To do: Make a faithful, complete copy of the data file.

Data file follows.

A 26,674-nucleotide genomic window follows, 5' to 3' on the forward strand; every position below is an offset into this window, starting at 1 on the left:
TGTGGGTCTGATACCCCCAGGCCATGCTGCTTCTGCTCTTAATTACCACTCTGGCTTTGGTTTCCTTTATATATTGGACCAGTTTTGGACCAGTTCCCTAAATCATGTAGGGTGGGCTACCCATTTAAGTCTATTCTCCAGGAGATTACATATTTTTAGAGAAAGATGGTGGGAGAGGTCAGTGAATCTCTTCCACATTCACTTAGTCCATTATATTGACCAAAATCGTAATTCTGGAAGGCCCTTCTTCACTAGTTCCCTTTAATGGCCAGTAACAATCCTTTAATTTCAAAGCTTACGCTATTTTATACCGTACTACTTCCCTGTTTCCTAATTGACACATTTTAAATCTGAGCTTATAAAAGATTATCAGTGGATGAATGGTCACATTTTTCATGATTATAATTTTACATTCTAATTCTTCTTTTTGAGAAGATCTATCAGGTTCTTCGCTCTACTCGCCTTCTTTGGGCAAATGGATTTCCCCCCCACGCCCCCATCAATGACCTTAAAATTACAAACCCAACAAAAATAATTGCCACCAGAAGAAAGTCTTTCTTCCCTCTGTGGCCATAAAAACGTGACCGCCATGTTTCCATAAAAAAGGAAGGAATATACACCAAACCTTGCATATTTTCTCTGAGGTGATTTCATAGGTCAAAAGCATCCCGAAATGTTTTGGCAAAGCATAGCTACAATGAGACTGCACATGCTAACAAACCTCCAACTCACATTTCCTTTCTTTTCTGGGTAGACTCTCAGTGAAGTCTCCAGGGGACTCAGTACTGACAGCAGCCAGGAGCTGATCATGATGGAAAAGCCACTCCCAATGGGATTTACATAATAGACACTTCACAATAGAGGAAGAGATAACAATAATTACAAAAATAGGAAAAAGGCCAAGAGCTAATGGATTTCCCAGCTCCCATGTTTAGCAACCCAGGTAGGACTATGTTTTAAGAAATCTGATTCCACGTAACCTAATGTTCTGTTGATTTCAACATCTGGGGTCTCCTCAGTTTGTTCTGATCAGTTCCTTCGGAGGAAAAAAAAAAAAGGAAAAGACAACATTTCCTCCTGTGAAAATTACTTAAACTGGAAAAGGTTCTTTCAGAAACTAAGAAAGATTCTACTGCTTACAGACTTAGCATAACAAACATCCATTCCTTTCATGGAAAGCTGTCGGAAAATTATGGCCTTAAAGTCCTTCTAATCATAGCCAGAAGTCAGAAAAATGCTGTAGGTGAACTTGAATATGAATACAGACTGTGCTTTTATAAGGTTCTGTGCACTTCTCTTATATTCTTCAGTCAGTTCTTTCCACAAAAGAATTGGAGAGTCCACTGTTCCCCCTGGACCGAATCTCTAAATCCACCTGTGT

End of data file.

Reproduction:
A 26,674-nucleotide genomic window follows, 5' to 3' on the forward strand; every position below is an offset into this window, starting at 1 on the left:
TGTGGGTCTGATACCCCCAGGCCATGCTGCTTCTGCTCTTAATTACCACTCTGGCTTTGGTTTCCTTTATATATTGGACCAGTTTTGGACCAGTTCCCTAAATCATGTAGGGTGGGCTACCCATTTAAGTCTATTCTCCAGGAGATTACATATTTTTAGAGAAAGATGGTGGGAGAGGTCAGTGAATCTCTTCCACATTCACTTAGTCCATTATATTGACCAAAATCGTAATTCTGGAAGGCCCTTCTTCACTAGTTCCCTTTAATGGCCAGTAACAATCCTTTAATTTCAAAGCTTACGCTATTTTATACCGTACTACTTCCCTGTTTCCTAATTGACACATTTTAAATCTGAGCTTATAAAAGATTATCAGTGGATGAATGGTCACATTTTTCATGATTATAATTTTACATTCTAATTCTTCTTTTTGAGAAGATCTATCAGGTTCTTCGCTCTACTCGCCTTCTTTGGGCAAATGGATTTCCCCCCCACGCCCCCATCAATGACCTTAAAATTACAAACCCAACAAAAATAATTGCCACCAGAAGAAAGTCTTTCTTCCCTCTGTGGCCATAAAAACGTGACCGCCATGTTTCCATAAAAAAGGAAGGAATATACACCAAACCTTGCATATTTTCTCTGAGGTGATTTCATAGGTCAAAAGCATCCCGAAATGTTTTGGCAAAGCATAGCTACAATGAGACTGCACATGCTAACAAACCTCCAACTCACATTTCCTTTCTTTTCTGGGTAGACTCTCAGTGAAGTCTCCAGGGGACTCAGTACTGACAGCAGCCAGGAGCTGATCATGATGGAAAAGCCACTCCCAATGGGATTTACATAATAGACACTTCACAATAGAGGAAGAGATAACAATAATTACAAAAATAGGAAAAAGGCCAAGAGCTAATGGATTTCCCAGCTCCCATGTTTAGCAACCCAGGTAGGACTATGTTTTAAGAAATCTGATTCCACGTAACCTAATGTTCTGTTGATTTCAACATCTGGGGTCTCCTCAGTTTGTTCTGATCAGTTCCTTCGGAGGAAAAAAAAAAAAGGAAAAGACAACATTTCCTCCTGTGAAAATTACTTAAACTGGAAAAGGTTCTTTCAGAAACTAAGAAAGATTCTACTGCTTACAGACTTAGCATAACAAACATCCATTCCTTTCATGGAAAGCTGTCGGAAAATTATGGCCTTAAAGTCCTTCTAATCATAGCCAGAAGTCAGAAAAATGCTGTAGGTGAACTTGAATATGAATACAGACTGTGCTTTTATAAGGTTCTGTGCACTTCTCTTATATTCTTCAGTCAGTTCTTTCCACAAAAGAATTGGAGAGTCCACTGTTCCCCCTGGACCGAATCTCTAAATCCACCTGTGT